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Geodynamics

The Sassy Scientist – Earthquake Exoteries Nr. VI

The Sassy Scientist – Earthquake Exoteries Nr. VI

Every week, The Sassy Scientist answers a question on geodynamics, related topics, academic life, the universe or anything in between with a healthy dose of sarcasm. Do you have a question for The Sassy Scientist? Submit your question here or leave a comment below.

In a comment on a post about the key papers in geodynamics, the Curmudgeonly Commenter asked:


Could you please point out some exceptionally important papers in geodynamics and tell us something interesting about the history of the field?


Dear CC,

Over the past few weeks (it’s almost been an entire month! time flies when you’re having fun) we’ve been mainly been discussing early seismological observations and theory, rock mechanics and of course our beloved discipline: geodynamics. But — and I know this is hard to believe — there are also other disciplines looking into earthquakes. Who knew, right? This week, I’ll give them a little limelight.

Other observations: geodesy
Whereas the rock mechanics researchers were focussed on comparing their results to seismological observations, other researchers were more interested in potential surface expressions and uncovering whether any more aspects of the earthquake cycle were missing. Geodesy, can’t live without it. With the advent of GNSS data — GNSS = Global Navigation Satellite System; GPS is the American, GLONASS the Russian, Galileo the European, and (in 2020) BeiDou the Chinese system — came a wondrous richness of information of surface deformation (Ryan and Ma 1998; Bastos et al. 2010). Finally we have a fully 3D vector of surface deformation with (generally) very small error margins. This is nothing compared to the wonder of (Inferometric) Synthetic Aperture Radar — a.k.a (In)SAR — which provides high-resolution, continuous displacement fields of the surface based on the reflection of a beam sent down to the Earth’s surface from a satellite (e.g., Zebker et al. 1994; Bürgmann et al. 2000). One note should be made here; not every environment is particularly suited for every satellite that provides InSAR since the resolution and power of the satellite-sourced beams is variable. Therefore InSAR is most often used to detect the surface deformation of objects such as volcanos and areas that are arid, i.e., unvegetated, even though the newest generation of satellites can actually ‘look through’ vegetation. Since InSAR only measures the reflection of a single beam, one only obtains the deformation in that one (the so-called line-of-sight) direction: not a 3D deformation field as with GNSS. However, combining several images with different lines-of-sight introduces the possibility to resolve a complete 3D deformation field (Fialko et al. 2001; Wright et al. 2004), which can be further enhanced by the inclusion of GNSS vectors (e.g., Wang and Wright 2012). So much more data to invert for! Now we must be exactly sure that we know exactly what happens at and around the fault interface before, during, and after major earthquakes, right? …. Right? Well, we don’t. Easy conclusion, I know.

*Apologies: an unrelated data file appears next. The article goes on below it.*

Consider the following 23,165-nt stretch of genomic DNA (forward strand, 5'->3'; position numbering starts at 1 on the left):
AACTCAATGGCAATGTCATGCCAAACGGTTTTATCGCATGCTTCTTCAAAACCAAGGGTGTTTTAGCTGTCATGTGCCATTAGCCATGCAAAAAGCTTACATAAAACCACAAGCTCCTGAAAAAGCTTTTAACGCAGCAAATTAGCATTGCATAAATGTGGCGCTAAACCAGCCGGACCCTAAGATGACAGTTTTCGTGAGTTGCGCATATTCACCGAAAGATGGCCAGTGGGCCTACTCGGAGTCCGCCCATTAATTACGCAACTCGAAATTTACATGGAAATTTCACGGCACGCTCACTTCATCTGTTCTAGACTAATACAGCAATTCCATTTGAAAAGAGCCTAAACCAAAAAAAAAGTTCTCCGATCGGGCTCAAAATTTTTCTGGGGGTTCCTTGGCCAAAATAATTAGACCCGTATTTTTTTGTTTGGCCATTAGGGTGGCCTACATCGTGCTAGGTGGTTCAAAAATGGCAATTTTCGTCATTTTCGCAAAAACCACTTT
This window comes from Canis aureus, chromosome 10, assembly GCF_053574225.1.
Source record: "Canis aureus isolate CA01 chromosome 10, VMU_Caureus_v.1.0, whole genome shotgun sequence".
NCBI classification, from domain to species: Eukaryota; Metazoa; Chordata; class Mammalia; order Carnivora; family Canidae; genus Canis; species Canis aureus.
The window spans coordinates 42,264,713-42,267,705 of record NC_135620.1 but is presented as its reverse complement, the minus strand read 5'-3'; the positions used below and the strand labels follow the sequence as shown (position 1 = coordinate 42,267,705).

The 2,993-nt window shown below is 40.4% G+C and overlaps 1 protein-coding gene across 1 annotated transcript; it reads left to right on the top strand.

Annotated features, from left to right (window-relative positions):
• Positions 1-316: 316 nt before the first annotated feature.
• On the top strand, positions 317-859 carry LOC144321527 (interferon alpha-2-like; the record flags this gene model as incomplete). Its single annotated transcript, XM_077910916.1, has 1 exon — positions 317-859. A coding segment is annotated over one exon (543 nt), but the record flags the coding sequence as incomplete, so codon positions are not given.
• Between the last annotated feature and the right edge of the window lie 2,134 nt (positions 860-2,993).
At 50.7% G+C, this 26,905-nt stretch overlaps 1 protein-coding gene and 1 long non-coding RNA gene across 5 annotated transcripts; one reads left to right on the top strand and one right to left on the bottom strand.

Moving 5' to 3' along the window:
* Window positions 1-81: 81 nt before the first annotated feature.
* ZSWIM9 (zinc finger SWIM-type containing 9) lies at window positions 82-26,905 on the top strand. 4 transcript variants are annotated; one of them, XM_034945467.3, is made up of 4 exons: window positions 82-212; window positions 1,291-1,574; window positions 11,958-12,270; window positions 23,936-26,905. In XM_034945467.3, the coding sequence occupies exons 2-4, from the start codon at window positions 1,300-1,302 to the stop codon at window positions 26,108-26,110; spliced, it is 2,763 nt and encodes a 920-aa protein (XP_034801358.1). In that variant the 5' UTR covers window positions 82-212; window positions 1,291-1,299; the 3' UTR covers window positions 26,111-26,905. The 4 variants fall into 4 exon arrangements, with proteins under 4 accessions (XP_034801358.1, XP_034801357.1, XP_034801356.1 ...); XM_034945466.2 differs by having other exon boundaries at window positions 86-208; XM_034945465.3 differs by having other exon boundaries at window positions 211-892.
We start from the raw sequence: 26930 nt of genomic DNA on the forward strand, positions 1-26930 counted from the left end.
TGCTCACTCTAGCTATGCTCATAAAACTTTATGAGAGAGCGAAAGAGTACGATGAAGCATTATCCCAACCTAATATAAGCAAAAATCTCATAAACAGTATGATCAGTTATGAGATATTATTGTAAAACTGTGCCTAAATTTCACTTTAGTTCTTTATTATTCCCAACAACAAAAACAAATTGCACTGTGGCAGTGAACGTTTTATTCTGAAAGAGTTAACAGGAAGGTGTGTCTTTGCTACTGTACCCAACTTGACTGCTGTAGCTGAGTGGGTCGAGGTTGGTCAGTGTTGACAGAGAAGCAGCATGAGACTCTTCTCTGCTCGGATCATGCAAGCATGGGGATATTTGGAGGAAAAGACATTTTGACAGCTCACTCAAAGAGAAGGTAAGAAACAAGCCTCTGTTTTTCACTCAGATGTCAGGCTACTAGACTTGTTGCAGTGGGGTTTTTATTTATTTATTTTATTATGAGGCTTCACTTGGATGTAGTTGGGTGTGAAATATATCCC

So why is it still so hard, you ask me? Well, there are some additional complexities. Come back next week if you want to find out what they are.

Yours truly,

The Sassy Scientist

PS: This post was written using only some observations. Some are still missing to foster a full picture.

References:
Bastos, L., Bos, M.S. and Fernandes, R. (2010), Deformation and Tectonics: Contribution of GPS Measurements to Plate Tectonics – Overview and Recent Developments. doi:10.1007/978-3-642-11741-1_5. In: Sciences of Geodesy - I, Chapter: 5, Publisher: Springer Berlin Heidelberg, Editors: Guochang Xu
Bürgmann, R., Rosen, P. and Fielding, E. (2000), Synthetic Aperture Radar interferometry to measure Earth’s surface topography and its deformation. Annual Reviews of Earth and Planetary Science, 28, 169–209.
Fialko, Y., Simons, M. and Agnew, D. (2001), The complete (3-D) surface displacement field in the epicentral area of the 1999 Mw 7.1 Hector Mine earthquake, California, from space geodetic observations. Geophysical Research Letters, 28(16), 3063–3066.
Ryan, J.W. and Ma, C. (1998), NASA-GSFC's geodetic VLBI program: a twenty-year retrospective. Physics and Chemistry of the Earth, 23, 9–10, 1041-1052. 
Wang, H. and Wright, T. (2012). Satellite geodetic imaging reveals internal deformation of western Tibet. Geophysical Research Letters, 39(7).
Wright, T.J., Parsons, B.E. and Lu, Z. (2004). Toward mapping surface deformation in three dimensions using InSAR. Geophysical Research Letters, 31(1).
Zebker, H.A., Rosen, P.A., Goldstein, R.M., Gabriel, A. and Werner C.L. (1994), On the derivation of coseismic displacement fields using differential radar interferometry—the Landers earthquake. Journal of Geophysical Research, 99:19617–34.
The Sassy Scientist
I am currently employed at a first tier research institute where I am continuously working with the greatest minds to further our understanding of the solid Earth system. Whether it is mantle or lithosphere structure and dynamics, solid Earth rheology parameters, earthquake processes, integrating observations with model predictions or inversions: you have read a paper of mine. Even if you are working on a topic I haven’t mentioned here, I still know everything about it. Do you have any problems in your research career? I have already experienced them. Do you struggle with your work-life balance? Been there, done that. Nowadays, I have only one hobby: helping you out by answering the most poignant questions in geodynamics, research and life. I am waiting for you right here. Get inspired.

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